A Spiritual Life with a Psychology to Match
Beyond the cloistered walls of monasteries, nunneries, churches, hidden caves, and meditation halls, there lives a people whose lives are spiritual. These people are not the saints and mystics, the clerics, the religious. They are never dogmatic. Their gods are not demanding, harsh or full of should’s and should not’s. Their gods do not blame or take a seat at the head of any table. These people, the ones who are deeply spiritual, carry their gods inside, like the explorer carries the compass. They have breathed divinity into their bodies and into their lives. They touch that which is godlike both in immanence and in transcendence. The kitchen is their hall of worship; the walk around the block, their pilgrimage; the acts of goodness they perform are their spiritual practice. These are amazing people. They are good people. They are spiritual people. They are us.
And if this is true, and I do believe it is, we can ask ourselves simply to notice that this is who we are. To be embodied in our own humanity and divinity, in one lone body, one lifetime, one particular set of circumstances, is to be truly spiritual.
And finally, the field of psychology has firmly embraced an orientation that supports a spiritual life. For most of the years of this field, psychology has aimed its vision towards family of origin, trauma, parenting, developmental glitches and biological bases. All of these are still and truly primary issues that many people face in the quest for healthy lives. But side by side with those are issues of purpose, meaning and values, existential issues and spiritual issues. These can cause our dis-ease as surely as our childhood issues can. And perhaps even more importantly, spiritually oriented psychology can work with issues across the board.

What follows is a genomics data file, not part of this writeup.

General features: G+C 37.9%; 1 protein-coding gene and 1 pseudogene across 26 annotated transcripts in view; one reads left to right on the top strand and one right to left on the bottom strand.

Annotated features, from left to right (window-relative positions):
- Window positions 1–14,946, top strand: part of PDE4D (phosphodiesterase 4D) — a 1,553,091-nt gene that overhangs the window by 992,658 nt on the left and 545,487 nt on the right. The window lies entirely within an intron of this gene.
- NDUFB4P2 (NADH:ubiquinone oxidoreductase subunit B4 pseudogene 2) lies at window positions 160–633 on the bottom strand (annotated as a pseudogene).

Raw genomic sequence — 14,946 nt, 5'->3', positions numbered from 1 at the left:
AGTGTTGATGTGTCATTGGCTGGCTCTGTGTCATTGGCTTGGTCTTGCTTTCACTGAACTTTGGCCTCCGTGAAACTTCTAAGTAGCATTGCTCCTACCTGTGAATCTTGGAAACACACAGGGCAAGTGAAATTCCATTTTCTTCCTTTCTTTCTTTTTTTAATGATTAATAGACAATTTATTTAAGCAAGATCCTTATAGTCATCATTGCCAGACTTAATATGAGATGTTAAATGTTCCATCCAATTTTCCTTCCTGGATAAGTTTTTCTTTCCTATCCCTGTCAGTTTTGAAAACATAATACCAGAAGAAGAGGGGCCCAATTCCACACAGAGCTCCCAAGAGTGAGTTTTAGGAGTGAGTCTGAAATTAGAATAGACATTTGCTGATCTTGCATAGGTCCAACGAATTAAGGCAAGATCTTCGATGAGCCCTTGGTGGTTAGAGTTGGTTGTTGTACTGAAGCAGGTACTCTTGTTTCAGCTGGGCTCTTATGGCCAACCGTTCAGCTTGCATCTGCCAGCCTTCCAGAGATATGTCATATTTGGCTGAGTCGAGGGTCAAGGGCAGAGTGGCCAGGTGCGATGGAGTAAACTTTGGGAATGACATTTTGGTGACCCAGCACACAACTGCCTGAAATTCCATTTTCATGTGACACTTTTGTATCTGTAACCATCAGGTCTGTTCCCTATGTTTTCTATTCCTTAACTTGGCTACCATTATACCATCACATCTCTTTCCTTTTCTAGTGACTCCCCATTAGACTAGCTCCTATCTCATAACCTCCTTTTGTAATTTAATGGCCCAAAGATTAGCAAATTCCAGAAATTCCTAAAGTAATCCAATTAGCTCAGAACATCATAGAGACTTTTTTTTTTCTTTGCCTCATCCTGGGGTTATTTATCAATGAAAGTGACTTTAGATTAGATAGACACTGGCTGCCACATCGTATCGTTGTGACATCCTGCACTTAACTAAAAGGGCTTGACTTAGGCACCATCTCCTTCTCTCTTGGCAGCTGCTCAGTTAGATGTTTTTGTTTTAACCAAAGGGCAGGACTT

To be clear, positive, spiritual, transpersonal, contemplative psychology (many names, many versions) are not religiously oriented. There are specifically religious counseling modalities, such as Christian counseling, Buddhist psychology and the like, but this is not what I am referring to. This larger field, this fourth force as it has been called, is an invitation into psychology that looks not only at the historical and biological issues, but also at the existential and spiritual issues that face each human being. (The first three forces have been named as psychoanalysis, behaviorism and humanism.)
Welcome to the evolution! Each of us, as individuals, evolves in this lifetime, with the deep invitation to become truer and truer to our Self’s Call. The human species, we most fervently hope, is evolving towards greater wisdom and compassion and away from fear and greed. The field of psychology, with movements into transformative work, in psychotherapy, in coaching, in energy work and in healing is offering a guidepost.
Join the Evolution!